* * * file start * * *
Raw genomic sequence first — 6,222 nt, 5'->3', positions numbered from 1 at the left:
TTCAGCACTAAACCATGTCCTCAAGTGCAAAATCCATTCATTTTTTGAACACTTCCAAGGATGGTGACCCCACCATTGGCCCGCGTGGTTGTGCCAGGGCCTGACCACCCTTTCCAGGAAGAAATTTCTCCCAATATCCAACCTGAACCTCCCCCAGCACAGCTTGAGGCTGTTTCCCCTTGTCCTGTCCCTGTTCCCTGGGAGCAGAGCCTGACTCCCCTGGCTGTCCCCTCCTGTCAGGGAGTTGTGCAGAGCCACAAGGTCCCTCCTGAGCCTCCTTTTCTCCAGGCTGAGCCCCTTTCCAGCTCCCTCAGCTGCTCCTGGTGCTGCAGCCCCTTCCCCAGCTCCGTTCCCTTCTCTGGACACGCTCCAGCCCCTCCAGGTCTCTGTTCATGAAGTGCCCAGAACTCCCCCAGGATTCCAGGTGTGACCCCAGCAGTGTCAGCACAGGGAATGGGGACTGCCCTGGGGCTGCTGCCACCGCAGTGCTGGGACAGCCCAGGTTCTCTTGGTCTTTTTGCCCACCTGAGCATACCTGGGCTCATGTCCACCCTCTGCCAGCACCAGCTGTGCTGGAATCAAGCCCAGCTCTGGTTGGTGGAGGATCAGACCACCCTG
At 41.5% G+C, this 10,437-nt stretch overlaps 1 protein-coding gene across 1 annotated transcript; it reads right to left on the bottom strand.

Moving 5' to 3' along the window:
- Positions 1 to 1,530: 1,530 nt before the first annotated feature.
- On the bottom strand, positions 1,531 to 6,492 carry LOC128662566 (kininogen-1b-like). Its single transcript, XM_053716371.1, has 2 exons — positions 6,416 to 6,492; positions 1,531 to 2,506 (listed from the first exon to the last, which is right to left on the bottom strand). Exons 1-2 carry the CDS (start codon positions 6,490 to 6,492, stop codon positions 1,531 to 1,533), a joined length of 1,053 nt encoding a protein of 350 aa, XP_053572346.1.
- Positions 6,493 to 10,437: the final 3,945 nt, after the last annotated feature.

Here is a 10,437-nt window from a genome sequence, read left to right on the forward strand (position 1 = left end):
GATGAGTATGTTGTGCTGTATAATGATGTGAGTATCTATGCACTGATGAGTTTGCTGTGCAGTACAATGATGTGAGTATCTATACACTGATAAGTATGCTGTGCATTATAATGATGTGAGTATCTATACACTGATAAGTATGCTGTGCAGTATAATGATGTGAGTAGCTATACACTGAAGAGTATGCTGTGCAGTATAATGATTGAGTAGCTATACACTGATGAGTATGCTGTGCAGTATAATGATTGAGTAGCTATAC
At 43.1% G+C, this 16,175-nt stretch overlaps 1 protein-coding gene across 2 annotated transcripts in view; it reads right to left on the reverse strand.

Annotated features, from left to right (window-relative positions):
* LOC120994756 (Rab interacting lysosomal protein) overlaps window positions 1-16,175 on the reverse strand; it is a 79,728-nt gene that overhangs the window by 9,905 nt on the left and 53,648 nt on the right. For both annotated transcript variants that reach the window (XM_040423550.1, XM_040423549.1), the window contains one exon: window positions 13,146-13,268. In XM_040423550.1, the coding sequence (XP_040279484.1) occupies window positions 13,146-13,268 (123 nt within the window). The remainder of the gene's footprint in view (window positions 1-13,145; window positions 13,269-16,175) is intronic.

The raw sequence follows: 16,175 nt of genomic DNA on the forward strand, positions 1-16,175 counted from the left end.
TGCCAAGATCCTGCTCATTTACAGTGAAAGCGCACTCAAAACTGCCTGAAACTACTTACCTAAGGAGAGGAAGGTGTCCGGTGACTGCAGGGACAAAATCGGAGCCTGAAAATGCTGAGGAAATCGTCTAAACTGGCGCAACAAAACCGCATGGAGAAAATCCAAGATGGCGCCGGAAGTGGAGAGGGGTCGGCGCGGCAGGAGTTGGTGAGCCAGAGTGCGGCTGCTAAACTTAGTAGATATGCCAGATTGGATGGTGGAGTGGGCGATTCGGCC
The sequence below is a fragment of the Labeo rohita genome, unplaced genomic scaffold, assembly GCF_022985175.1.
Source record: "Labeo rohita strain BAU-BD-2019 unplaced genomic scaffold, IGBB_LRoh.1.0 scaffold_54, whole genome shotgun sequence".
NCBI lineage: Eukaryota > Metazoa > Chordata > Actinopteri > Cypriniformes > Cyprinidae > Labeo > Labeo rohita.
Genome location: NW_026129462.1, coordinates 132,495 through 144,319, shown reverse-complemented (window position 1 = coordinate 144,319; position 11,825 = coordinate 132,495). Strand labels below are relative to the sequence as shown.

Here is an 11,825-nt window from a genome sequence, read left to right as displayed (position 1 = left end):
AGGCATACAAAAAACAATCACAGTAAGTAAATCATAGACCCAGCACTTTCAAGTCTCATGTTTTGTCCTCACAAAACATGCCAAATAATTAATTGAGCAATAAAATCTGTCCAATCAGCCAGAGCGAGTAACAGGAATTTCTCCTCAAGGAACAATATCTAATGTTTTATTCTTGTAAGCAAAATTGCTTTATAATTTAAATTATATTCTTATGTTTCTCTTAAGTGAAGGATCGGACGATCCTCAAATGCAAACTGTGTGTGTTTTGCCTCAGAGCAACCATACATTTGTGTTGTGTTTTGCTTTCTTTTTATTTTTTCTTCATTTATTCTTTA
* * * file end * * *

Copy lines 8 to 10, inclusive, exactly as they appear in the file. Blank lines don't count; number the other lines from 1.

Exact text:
Here is a 10,437-nt window from a genome sequence, read left to right on the forward strand (position 1 = left end):
GATGAGTATGTTGTGCTGTATAATGATGTGAGTATCTATGCACTGATGAGTTTGCTGTGCAGTACAATGATGTGAGTATCTATACACTGATAAGTATGCTGTGCATTATAATGATGTGAGTATCTATACACTGATAAGTATGCTGTGCAGTATAATGATGTGAGTAGCTATACACTGAAGAGTATGCTGTGCAGTATAATGATTGAGTAGCTATACACTGATGAGTATGCTGTGCAGTATAATGATTGAGTAGCTATAC
At 43.1% G+C, this 16,175-nt stretch overlaps 1 protein-coding gene across 2 annotated transcripts in view; it reads right to left on the reverse strand.